William Douglas lived at Cluny, Fife, Scotland.
William Douglas was appointed guardian to King James III. during his minority, and received from him, before 1462, some of the spoil accruing from the forfeiture of the Earl of Douglas and his adherents. Two years later, in 1464, King James appointed him Warden Douglas of the Eastern and Middle Marches, in succession to his brother the 4th Earl of Angus before 1475, and at the same time committed to him the keeping of the castles of Douglas and Tantallon, with their lordships. When the 6th earl, " Bell-the-Cat ", came of age in 1470, William Douglas came before the King and ad eius genua prouolutus — resigned ward of Tantallon and the lordship of Douglas per fustem et bacnlum in the said earl's favour. The lands which he received upon the forfeiture of his kinsmen, comprising Sunderlandhall in Selkirkshire, Cranston in Midlothian, and Traquair and Leithenhope in Peeblesshire, were erected in 1464 into the barony of Sunderland in his favour.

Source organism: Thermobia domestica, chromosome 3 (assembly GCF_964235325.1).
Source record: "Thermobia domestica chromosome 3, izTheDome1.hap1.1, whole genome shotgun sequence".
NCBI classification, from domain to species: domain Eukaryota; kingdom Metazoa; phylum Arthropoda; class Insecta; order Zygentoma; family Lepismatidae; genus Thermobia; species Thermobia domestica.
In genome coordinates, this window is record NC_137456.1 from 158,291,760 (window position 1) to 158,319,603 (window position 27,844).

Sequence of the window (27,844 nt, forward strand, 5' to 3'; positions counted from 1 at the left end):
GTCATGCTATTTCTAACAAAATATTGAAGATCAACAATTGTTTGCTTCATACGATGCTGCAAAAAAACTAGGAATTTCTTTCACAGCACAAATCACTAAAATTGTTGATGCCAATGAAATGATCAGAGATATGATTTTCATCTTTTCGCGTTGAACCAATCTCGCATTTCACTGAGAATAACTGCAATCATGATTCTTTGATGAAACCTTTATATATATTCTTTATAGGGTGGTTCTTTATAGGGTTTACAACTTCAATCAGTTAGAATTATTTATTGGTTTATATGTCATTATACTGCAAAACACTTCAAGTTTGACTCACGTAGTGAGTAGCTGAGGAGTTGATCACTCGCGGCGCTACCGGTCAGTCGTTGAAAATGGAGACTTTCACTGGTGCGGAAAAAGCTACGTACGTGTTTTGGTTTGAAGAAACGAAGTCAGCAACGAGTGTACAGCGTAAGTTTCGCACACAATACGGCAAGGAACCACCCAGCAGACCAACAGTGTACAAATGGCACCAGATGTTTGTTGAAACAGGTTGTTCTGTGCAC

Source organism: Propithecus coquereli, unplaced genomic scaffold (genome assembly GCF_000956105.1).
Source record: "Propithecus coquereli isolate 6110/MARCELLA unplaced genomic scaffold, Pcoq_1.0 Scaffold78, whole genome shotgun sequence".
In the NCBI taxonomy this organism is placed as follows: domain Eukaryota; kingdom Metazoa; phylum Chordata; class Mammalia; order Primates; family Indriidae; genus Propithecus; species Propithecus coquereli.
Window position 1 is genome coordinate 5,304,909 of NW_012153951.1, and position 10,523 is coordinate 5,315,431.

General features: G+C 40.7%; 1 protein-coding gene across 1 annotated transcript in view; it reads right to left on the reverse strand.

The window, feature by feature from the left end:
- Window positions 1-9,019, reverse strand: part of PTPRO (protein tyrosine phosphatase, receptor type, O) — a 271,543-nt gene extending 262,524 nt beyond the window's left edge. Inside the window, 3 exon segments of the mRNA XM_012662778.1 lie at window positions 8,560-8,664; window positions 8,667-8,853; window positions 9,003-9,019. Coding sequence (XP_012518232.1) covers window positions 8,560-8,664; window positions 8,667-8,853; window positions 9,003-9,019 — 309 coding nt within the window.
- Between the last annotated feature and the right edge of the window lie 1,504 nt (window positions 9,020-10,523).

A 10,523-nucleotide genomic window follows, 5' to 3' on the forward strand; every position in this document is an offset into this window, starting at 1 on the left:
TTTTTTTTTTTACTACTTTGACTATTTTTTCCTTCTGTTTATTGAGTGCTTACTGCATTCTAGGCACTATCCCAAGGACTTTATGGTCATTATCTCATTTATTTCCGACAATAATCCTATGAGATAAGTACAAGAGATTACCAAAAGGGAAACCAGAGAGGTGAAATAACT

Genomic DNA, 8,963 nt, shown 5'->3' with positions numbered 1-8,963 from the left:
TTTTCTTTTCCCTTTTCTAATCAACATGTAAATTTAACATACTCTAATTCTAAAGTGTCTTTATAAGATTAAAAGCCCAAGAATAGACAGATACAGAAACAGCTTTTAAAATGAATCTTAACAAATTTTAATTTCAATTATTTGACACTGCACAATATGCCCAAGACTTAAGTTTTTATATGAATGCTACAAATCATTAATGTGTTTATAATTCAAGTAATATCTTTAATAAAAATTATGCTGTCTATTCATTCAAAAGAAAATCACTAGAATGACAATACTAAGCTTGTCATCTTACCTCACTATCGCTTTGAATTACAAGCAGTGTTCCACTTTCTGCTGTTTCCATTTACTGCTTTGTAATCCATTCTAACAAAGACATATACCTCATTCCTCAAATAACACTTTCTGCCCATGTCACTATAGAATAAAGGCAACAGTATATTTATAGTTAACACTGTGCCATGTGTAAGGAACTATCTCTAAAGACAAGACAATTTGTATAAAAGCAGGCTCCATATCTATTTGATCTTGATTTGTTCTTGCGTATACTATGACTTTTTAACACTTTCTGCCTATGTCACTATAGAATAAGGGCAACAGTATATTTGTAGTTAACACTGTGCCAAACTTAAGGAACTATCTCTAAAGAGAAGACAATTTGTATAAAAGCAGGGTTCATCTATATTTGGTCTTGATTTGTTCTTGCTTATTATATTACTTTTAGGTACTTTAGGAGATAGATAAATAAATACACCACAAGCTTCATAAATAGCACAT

William Douglas of Cluny, sometimes styled lord of Sunderland and sometimes lord of Traquair, died, probably unmarried, before 1475, when his lands of Cluny appear in possession of the 5th Earl of Angus.
The estate of Traquair was originally a royal domain, and was conferred by Robert Bruce on his warm friend and devoted adherent, Lord James Douglas. After passing through various hands, it came into possession of an ancestor of the Murrays of Elibank, and was forfeited by William Murray in 1464. It was given to William Douglas of Cluny, but was almost immediately thereafter assigned to the Boyds.